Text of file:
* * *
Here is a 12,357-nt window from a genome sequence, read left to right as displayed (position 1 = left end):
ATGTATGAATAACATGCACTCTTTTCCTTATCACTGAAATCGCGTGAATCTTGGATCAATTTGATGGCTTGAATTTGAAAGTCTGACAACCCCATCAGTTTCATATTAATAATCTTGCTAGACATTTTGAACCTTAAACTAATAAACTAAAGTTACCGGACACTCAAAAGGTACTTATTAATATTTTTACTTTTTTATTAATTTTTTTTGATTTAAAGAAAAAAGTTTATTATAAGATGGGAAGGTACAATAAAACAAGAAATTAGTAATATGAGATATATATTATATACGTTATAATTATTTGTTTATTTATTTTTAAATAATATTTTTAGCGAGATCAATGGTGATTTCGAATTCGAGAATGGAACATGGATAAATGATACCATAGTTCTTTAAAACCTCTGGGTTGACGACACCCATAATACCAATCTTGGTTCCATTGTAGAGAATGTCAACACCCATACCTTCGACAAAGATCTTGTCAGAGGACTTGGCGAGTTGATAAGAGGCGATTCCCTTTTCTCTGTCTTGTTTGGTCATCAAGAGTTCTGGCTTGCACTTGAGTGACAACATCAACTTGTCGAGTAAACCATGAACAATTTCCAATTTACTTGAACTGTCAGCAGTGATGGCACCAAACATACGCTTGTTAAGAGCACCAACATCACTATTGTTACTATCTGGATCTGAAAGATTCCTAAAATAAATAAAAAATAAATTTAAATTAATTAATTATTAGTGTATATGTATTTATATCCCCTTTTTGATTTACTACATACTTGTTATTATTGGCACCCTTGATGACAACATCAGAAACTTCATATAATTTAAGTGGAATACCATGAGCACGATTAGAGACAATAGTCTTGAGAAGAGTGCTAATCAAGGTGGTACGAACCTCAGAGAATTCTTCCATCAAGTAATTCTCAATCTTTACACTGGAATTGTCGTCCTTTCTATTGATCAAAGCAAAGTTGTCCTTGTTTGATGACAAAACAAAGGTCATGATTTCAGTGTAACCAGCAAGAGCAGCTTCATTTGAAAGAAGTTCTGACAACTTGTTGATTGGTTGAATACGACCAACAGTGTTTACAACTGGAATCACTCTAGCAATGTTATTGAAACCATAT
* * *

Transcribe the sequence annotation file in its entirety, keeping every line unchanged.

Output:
Here is a 12,357-nt window from a genome sequence, read left to right as displayed (position 1 = left end):
ATGTATGAATAACATGCACTCTTTTCCTTATCACTGAAATCGCGTGAATCTTGGATCAATTTGATGGCTTGAATTTGAAAGTCTGACAACCCCATCAGTTTCATATTAATAATCTTGCTAGACATTTTGAACCTTAAACTAATAAACTAAAGTTACCGGACACTCAAAAGGTACTTATTAATATTTTTACTTTTTTATTAATTTTTTTTGATTTAAAGAAAAAAGTTTATTATAAGATGGGAAGGTACAATAAAACAAGAAATTAGTAATATGAGATATATATTATATACGTTATAATTATTTGTTTATTTATTTTTAAATAATATTTTTAGCGAGATCAATGGTGATTTCGAATTCGAGAATGGAACATGGATAAATGATACCATAGTTCTTTAAAACCTCTGGGTTGACGACACCCATAATACCAATCTTGGTTCCATTGTAGAGAATGTCAACACCCATACCTTCGACAAAGATCTTGTCAGAGGACTTGGCGAGTTGATAAGAGGCGATTCCCTTTTCTCTGTCTTGTTTGGTCATCAAGAGTTCTGGCTTGCACTTGAGTGACAACATCAACTTGTCGAGTAAACCATGAACAATTTCCAATTTACTTGAACTGTCAGCAGTGATGGCACCAAACATACGCTTGTTAAGAGCACCAACATCACTATTGTTACTATCTGGATCTGAAAGATTCCTAAAATAAATAAAAAATAAATTTAAATTAATTAATTATTAGTGTATATGTATTTATATCCCCTTTTTGATTTACTACATACTTGTTATTATTGGCACCCTTGATGACAACATCAGAAACTTCATATAATTTAAGTGGAATACCATGAGCACGATTAGAGACAATAGTCTTGAGAAGAGTGCTAATCAAGGTGGTACGAACCTCAGAGAATTCTTCCATCAAGTAATTCTCAATCTTTACACTGGAATTGTCGTCCTTTCTATTGATCAAAGCAAAGTTGTCCTTGTTTGATGACAAAACAAAGGTCATGATTTCAGTGTAACCAGCAAGAGCAGCTTCATTTGAAAGAAGTTCTGACAACTTGTTGATTGGTTGAATACGACCAACAGTGTTTACAACTGGAATCACTCTAGCAATGTTATTGAAACCATAT